Rejecting the findings, Israel’s diplomatic mission to the UN in Geneva said: “The commission of inquiry has once again proven that its actions are all in the service of a narrow-led political agenda against Israel.” Hamas did not respond to a request for comment.

The report was published as Israel and Hamas traded claims they were committed to a ceasefire plan for Gaza, and accused the other of sabotaging it, as the US secretary of state, Antony Blinken, completed his visit to Israel and key regional powers.

The proposal, announced by the US president, Joe Biden, in May, this week won a rare endorsement from the bitterly divided UN security council.

While Hamas said it had submitted a “responsible, serious and positive” response to the ceasefire proposal that “opens up a wide pathway” for an accord, Blinken said the group had suggested “numerous changes” and that while some of the changes were workable, some were not.

According to a report in the Israeli newspaper Haaretz, Hamas sources had said its preconditions for a ceasefire included Israel’s withdrawal from all areas of the Gaza Strip in the first week of the deal’s implementation, and that if Israel did not do so, the release of hostages would be halted.

The sources appeared to suggest only the bodies of dead hostages would be released in the first phase to prevent Israel from reneging.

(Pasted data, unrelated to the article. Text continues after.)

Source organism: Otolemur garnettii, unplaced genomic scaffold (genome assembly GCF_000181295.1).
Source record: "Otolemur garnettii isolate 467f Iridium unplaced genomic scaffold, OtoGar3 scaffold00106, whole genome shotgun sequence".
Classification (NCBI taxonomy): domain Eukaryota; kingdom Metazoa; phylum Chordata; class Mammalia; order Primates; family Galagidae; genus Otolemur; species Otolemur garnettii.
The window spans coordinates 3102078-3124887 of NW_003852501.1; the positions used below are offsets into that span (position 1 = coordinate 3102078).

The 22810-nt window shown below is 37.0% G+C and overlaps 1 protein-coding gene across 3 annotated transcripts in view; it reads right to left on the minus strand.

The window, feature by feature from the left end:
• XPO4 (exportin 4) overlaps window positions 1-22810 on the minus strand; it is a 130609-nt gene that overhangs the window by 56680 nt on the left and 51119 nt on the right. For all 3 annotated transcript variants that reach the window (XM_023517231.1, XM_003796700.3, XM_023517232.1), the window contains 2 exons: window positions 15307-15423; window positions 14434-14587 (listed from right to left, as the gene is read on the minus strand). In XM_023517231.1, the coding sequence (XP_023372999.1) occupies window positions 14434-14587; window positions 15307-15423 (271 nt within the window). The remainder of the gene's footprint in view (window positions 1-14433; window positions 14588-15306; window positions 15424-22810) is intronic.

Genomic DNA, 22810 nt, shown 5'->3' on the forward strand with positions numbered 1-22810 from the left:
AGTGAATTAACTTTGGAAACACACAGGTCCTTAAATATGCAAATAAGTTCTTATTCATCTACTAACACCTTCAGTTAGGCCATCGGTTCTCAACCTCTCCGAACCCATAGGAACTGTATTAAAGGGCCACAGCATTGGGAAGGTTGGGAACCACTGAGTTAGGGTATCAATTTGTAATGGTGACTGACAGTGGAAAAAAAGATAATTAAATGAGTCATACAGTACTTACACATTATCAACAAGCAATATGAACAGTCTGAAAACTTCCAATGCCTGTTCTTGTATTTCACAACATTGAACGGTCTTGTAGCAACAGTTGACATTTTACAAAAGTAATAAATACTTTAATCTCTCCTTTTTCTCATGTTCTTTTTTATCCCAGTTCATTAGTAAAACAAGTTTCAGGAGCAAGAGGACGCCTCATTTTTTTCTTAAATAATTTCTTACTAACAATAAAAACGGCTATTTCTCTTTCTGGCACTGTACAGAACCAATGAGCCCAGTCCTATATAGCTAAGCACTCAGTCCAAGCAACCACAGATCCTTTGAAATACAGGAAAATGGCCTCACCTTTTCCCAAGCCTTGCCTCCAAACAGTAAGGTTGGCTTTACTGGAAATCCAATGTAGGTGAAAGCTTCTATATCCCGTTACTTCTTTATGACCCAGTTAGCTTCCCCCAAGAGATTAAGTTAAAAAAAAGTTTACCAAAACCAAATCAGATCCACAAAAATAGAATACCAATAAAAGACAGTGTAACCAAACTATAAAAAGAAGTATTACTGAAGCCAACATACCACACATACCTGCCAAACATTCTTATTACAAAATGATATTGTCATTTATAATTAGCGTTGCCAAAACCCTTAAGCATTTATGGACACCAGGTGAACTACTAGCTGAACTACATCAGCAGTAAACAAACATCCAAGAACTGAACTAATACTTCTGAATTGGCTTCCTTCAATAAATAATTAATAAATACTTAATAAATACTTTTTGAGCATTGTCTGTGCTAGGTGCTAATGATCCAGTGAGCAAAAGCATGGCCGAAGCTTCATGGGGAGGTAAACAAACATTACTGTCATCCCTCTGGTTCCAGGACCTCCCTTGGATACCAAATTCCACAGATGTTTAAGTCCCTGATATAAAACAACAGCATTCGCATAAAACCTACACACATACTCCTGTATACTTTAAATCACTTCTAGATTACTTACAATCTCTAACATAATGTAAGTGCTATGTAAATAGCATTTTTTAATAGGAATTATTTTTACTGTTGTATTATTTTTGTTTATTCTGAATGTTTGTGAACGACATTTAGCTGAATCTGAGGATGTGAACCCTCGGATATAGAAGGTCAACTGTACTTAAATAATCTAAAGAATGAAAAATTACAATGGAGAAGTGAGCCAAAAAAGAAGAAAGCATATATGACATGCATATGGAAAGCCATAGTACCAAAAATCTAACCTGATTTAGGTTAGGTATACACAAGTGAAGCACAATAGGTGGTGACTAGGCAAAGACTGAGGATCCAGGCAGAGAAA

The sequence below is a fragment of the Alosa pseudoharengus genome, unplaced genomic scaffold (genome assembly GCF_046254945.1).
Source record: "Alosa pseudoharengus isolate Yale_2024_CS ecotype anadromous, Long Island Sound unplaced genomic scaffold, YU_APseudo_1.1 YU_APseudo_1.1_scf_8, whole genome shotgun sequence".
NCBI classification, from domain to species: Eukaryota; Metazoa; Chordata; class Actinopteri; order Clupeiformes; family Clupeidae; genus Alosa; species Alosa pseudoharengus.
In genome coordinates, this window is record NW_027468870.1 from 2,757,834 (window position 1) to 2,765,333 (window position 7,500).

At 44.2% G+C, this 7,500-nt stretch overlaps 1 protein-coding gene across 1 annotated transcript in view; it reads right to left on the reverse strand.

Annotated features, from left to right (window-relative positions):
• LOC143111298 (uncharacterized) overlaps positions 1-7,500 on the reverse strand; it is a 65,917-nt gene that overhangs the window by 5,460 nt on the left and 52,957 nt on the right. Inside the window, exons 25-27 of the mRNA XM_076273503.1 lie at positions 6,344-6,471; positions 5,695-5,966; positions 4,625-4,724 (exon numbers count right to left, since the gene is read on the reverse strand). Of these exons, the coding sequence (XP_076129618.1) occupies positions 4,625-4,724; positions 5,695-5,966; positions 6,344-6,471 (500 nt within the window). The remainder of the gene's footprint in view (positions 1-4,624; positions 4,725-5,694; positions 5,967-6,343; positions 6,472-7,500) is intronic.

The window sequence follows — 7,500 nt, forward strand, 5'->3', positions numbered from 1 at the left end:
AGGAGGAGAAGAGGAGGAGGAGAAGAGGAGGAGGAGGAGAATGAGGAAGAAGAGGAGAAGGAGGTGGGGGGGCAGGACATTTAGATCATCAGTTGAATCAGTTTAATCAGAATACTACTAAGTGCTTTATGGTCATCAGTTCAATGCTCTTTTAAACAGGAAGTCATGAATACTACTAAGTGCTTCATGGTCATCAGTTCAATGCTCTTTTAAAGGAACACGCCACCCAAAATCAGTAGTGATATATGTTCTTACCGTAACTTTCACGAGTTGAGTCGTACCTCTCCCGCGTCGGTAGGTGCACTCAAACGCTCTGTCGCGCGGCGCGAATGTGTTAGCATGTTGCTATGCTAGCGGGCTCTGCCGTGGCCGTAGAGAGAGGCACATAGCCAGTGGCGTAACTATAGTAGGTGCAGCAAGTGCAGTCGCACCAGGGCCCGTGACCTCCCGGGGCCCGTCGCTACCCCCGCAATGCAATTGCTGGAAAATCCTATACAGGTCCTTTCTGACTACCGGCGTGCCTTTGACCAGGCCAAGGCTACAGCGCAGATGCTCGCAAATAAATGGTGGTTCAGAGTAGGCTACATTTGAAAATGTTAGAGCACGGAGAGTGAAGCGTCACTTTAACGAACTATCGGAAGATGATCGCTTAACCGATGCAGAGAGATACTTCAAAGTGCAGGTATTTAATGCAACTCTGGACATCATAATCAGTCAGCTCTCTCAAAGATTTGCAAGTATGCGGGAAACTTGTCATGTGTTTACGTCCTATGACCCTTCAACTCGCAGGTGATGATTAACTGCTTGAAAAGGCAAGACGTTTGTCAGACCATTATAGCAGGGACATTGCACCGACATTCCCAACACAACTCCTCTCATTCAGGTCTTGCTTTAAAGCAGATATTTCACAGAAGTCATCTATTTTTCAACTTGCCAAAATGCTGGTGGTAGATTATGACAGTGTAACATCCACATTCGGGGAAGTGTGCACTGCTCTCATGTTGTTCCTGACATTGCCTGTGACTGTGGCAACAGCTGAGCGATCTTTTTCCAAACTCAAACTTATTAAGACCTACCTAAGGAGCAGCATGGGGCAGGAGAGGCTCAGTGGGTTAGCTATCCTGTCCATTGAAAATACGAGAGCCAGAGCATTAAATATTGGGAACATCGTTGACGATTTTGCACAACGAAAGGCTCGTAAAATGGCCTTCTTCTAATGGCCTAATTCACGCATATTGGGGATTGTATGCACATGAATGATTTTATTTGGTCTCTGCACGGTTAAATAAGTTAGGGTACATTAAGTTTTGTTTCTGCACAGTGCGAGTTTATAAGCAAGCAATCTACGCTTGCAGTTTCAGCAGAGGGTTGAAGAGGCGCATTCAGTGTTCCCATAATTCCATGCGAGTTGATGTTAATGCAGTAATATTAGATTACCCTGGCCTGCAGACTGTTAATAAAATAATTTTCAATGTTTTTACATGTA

The inconclusive to and fro since the security council resolution was passed has underlined suggestions that while neither party wants to appear to reject a path to end the fighting, both are resisting formally accepting it.

An Israeli official said Hamas’s position amounted to a rejection of the proposal, because the group had “changed all of the main and most meaningful parameters”, Reuters reported.

The proposal calls for an initial exchange of elderly, sick or female hostages for Palestinian detainees held by Israel, in the course of a six-week halt to fighting. In the second phase, the ceasefire would evolve into a permanent end to hostilities and the release of all hostages. A final stage would launch a major reconstruction effort.

The phased structure in the US ceasefire plan aims to bridge the gap between the apparently irreconcilable Hamas and Israeli positions.

The Israeli prime minister, Benjamin Netanyahu, previously said any proposal to stop fighting before Hamas’s military and governance capacity had been destroyed was a “non-starter”.

Hamas has said it would accept only a permanent ceasefire deal, after an initial temporary break in fighting collapsed last winter, and has reportedly asked for international guarantees of any ceasefire.Netanyahu’s coalition is reliant on far-right parties who say they will resign if he accepts the US deal. His political dependence on them has deepened since a moderate war cabinet member, Benny Gantz, resigned at the weekend.

Hamas, too, has factions that would prefer the war to continue, despite the cost to civilians in Gaza, according to a Wall Street Journal report based on internal Hamas communications. “We have the Israelis right where we want them,” it quoted the group’s leader in Gaza, Yahya Sinwar, telling negotiators dealing with Egyptian and Qatari mediators in a recent message.